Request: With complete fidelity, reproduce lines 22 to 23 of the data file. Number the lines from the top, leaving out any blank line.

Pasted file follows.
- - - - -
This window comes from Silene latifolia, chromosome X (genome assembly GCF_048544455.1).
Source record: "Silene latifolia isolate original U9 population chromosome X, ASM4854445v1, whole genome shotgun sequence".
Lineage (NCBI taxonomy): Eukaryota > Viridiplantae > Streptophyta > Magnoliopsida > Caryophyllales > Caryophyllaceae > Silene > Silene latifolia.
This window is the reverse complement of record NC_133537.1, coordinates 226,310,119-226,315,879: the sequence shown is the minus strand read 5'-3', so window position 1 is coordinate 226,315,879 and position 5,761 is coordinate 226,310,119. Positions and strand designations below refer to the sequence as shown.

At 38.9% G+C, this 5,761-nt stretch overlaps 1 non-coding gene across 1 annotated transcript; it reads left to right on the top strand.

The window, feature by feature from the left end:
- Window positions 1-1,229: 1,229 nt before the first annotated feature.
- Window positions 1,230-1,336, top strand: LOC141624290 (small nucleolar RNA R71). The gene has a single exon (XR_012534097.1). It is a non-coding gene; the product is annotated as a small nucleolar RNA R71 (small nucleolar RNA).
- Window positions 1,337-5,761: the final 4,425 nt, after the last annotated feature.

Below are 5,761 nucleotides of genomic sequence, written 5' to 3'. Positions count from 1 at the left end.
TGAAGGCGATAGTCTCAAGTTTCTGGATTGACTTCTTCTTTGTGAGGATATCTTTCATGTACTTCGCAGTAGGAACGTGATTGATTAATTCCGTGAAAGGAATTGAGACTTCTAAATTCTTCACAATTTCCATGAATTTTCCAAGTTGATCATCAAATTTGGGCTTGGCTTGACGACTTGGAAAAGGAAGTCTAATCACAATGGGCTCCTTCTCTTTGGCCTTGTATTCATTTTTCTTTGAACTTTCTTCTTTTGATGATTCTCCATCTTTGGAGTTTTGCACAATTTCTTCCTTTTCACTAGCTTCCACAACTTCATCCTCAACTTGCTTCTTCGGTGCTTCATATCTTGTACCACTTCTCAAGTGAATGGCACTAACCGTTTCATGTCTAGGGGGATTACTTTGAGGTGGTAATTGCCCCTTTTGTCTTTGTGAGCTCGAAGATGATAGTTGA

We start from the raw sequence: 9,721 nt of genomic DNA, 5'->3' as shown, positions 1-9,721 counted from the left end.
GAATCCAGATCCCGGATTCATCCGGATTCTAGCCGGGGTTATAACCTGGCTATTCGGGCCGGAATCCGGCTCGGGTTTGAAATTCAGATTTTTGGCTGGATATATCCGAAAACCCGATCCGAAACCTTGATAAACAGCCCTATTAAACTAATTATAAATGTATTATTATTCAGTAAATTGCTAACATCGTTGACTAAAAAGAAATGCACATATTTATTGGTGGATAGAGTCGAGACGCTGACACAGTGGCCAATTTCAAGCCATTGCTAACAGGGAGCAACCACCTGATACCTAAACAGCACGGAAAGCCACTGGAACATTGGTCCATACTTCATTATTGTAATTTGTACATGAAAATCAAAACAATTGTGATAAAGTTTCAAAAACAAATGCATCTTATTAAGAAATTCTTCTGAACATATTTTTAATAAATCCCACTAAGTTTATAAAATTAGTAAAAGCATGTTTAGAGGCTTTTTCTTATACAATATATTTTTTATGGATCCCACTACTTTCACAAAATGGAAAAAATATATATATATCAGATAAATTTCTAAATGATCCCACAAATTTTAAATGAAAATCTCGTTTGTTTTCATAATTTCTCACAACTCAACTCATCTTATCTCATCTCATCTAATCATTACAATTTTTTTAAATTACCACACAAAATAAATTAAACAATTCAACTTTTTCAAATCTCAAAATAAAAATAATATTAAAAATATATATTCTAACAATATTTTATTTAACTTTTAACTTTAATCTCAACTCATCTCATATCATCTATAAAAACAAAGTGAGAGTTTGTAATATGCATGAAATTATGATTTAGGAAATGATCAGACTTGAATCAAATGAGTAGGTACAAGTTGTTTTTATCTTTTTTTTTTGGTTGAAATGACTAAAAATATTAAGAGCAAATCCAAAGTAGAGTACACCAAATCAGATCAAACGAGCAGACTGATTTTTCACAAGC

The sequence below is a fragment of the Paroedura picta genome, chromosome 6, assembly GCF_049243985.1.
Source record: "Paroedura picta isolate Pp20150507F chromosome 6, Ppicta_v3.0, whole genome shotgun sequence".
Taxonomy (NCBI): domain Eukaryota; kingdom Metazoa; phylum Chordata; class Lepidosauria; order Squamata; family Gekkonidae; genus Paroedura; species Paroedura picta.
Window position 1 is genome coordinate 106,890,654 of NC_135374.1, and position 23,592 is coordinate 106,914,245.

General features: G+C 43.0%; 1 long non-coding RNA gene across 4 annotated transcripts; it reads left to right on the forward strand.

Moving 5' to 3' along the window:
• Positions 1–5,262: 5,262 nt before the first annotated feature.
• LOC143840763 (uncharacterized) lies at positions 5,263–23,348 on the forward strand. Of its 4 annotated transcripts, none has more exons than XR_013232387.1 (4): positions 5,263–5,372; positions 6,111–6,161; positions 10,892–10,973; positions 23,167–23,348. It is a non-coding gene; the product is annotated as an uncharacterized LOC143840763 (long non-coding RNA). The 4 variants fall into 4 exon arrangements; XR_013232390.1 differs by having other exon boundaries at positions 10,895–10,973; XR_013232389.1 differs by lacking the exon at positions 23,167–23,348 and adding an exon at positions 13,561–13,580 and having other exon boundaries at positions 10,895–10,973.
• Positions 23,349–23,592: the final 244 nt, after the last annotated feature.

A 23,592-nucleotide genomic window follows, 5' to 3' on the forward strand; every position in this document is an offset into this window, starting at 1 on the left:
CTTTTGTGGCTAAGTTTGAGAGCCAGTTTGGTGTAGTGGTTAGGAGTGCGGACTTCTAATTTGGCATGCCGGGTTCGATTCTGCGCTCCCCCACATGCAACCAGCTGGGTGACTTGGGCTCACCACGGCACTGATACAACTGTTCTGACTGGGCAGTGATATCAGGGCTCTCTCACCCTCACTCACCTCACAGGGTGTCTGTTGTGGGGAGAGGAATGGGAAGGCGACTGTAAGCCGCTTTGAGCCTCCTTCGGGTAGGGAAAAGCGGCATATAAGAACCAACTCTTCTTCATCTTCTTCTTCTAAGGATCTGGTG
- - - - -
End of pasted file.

• Positions 23,349–23,592: the final 244 nt, after the last annotated feature.

A 23,592-nucleotide genomic window follows, 5' to 3' on the forward strand; every position in this document is an offset into this window, starting at 1 on the left: